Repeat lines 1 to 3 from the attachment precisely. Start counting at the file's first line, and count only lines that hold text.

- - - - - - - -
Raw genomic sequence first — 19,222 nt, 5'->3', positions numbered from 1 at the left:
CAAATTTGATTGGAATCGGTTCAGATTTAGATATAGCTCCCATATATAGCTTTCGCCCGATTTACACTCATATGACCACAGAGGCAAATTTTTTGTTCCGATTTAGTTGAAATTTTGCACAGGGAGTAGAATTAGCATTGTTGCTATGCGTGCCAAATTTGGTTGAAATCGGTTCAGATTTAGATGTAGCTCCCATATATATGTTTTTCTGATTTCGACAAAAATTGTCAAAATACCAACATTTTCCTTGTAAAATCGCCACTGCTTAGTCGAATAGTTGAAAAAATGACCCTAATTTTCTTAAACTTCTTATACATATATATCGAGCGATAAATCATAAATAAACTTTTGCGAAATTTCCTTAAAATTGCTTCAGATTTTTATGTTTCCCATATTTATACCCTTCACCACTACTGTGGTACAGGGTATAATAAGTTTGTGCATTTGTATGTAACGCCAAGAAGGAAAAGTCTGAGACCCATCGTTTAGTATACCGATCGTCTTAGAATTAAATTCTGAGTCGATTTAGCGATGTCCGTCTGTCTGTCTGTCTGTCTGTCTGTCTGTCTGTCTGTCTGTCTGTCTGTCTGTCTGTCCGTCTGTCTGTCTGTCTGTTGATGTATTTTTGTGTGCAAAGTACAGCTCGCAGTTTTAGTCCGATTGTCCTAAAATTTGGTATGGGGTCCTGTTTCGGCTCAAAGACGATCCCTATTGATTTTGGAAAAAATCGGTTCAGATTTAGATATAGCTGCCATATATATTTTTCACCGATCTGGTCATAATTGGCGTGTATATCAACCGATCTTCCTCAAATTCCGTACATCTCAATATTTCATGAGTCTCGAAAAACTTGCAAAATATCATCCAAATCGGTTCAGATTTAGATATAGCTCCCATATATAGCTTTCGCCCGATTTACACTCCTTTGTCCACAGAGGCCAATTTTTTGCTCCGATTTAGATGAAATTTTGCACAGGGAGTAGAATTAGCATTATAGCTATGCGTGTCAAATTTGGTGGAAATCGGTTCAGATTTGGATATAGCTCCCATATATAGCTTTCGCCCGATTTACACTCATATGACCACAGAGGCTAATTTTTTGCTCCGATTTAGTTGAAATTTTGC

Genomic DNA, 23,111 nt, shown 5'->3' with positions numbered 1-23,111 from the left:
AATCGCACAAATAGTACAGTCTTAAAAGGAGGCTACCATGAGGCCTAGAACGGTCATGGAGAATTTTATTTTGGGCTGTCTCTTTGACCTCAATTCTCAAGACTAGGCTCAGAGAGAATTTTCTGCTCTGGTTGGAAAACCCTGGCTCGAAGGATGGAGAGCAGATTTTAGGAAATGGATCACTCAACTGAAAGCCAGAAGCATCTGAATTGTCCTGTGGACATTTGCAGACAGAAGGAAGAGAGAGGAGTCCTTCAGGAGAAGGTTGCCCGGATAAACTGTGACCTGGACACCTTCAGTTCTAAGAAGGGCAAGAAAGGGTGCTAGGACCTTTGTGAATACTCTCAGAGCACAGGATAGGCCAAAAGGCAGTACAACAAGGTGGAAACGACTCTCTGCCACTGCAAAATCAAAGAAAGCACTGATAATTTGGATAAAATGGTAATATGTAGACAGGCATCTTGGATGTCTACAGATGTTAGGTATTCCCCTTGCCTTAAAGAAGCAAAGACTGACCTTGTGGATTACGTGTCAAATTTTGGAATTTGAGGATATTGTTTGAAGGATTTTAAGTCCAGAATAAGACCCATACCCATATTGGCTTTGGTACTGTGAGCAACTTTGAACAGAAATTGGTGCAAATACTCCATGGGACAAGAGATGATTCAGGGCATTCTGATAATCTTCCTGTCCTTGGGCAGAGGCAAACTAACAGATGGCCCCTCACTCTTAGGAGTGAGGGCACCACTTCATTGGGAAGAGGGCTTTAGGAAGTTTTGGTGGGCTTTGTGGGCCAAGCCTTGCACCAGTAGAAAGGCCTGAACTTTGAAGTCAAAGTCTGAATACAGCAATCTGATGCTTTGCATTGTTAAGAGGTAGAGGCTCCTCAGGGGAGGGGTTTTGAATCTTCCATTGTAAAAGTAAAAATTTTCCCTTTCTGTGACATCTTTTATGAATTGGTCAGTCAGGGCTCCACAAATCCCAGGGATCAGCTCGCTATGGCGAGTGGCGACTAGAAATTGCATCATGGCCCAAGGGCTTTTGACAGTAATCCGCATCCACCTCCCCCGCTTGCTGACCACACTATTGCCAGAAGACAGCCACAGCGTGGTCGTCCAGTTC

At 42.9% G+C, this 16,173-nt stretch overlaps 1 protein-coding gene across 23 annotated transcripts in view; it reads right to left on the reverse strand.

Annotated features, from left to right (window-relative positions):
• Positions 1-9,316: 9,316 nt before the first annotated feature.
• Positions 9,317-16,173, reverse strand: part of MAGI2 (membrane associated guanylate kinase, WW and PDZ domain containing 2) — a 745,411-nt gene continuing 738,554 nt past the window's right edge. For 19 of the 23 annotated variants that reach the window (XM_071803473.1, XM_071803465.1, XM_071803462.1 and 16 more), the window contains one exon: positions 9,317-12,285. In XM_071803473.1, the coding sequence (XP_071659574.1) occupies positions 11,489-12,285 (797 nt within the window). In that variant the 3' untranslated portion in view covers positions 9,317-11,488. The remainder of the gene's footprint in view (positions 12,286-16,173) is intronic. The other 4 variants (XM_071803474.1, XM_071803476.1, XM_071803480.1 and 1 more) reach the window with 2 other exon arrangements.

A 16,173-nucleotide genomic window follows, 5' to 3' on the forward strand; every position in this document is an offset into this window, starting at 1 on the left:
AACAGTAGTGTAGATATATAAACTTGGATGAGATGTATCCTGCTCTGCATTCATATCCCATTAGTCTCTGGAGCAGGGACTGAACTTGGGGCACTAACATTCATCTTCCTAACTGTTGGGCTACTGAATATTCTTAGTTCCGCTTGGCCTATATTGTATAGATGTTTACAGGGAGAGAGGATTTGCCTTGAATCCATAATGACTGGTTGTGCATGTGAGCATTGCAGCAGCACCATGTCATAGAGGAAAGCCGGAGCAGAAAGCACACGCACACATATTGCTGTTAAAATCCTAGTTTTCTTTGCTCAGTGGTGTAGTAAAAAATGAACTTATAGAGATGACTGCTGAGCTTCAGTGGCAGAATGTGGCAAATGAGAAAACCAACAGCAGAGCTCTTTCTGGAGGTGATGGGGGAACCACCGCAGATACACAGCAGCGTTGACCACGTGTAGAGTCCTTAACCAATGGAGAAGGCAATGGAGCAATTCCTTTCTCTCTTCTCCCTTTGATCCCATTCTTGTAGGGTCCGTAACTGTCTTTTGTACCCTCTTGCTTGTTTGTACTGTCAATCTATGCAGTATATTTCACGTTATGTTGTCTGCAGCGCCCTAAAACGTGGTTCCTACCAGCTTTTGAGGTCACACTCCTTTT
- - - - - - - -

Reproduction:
Raw genomic sequence first — 19,222 nt, 5'->3', positions numbered from 1 at the left:
CAAATTTGATTGGAATCGGTTCAGATTTAGATATAGCTCCCATATATAGCTTTCGCCCGATTTACACTCATATGACCACAGAGGCAAATTTTTTGTTCCGATTTAGTTGAAATTTTGCACAGGGAGTAGAATTAGCATTGTTGCTATGCGTGCCAAATTTGGTTGAAATCGGTTCAGATTTAGATGTAGCTCCCATATATATGTTTTTCTGATTTCGACAAAAATTGTCAAAATACCAACATTTTCCTTGTAAAATCGCCACTGCTTAGTCGAATAGTTGAAAAAATGACCCTAATTTTCTTAAACTTCTTATACATATATATCGAGCGATAAATCATAAATAAACTTTTGCGAAATTTCCTTAAAATTGCTTCAGATTTTTATGTTTCCCATATTTATACCCTTCACCACTACTGTGGTACAGGGTATAATAAGTTTGTGCATTTGTATGTAACGCCAAGAAGGAAAAGTCTGAGACCCATCGTTTAGTATACCGATCGTCTTAGAATTAAATTCTGAGTCGATTTAGCGATGTCCGTCTGTCTGTCTGTCTGTCTGTCTGTCTGTCTGTCTGTCTGTCTGTCTGTCTGTCTGTCCGTCTGTCTGTCTGTCTGTTGATGTATTTTTGTGTGCAAAGTACAGCTCGCAGTTTTAGTCCGATTGTCCTAAAATTTGGTATGGGGTCCTGTTTCGGCTCAAAGACGATCCCTATTGATTTTGGAAAAAATCGGTTCAGATTTAGATATAGCTGCCATATATATTTTTCACCGATCTGGTCATAATTGGCGTGTATATCAACCGATCTTCCTCAAATTCCGTACATCTCAATATTTCATGAGTCTCGAAAAACTTGCAAAATATCATCCAAATCGGTTCAGATTTAGATATAGCTCCCATATATAGCTTTCGCCCGATTTACACTCCTTTGTCCACAGAGGCCAATTTTTTGCTCCGATTTAGATGAAATTTTGCACAGGGAGTAGAATTAGCATTATAGCTATGCGTGTCAAATTTGGTGGAAATCGGTTCAGATTTGGATATAGCTCCCATATATAGCTTTCGCCCGATTTACACTCATATGACCACAGAGGCTAATTTTTTGCTCCGATTTAGTTGAAATTTTGC

Genomic DNA, 23,111 nt, shown 5'->3' with positions numbered 1-23,111 from the left: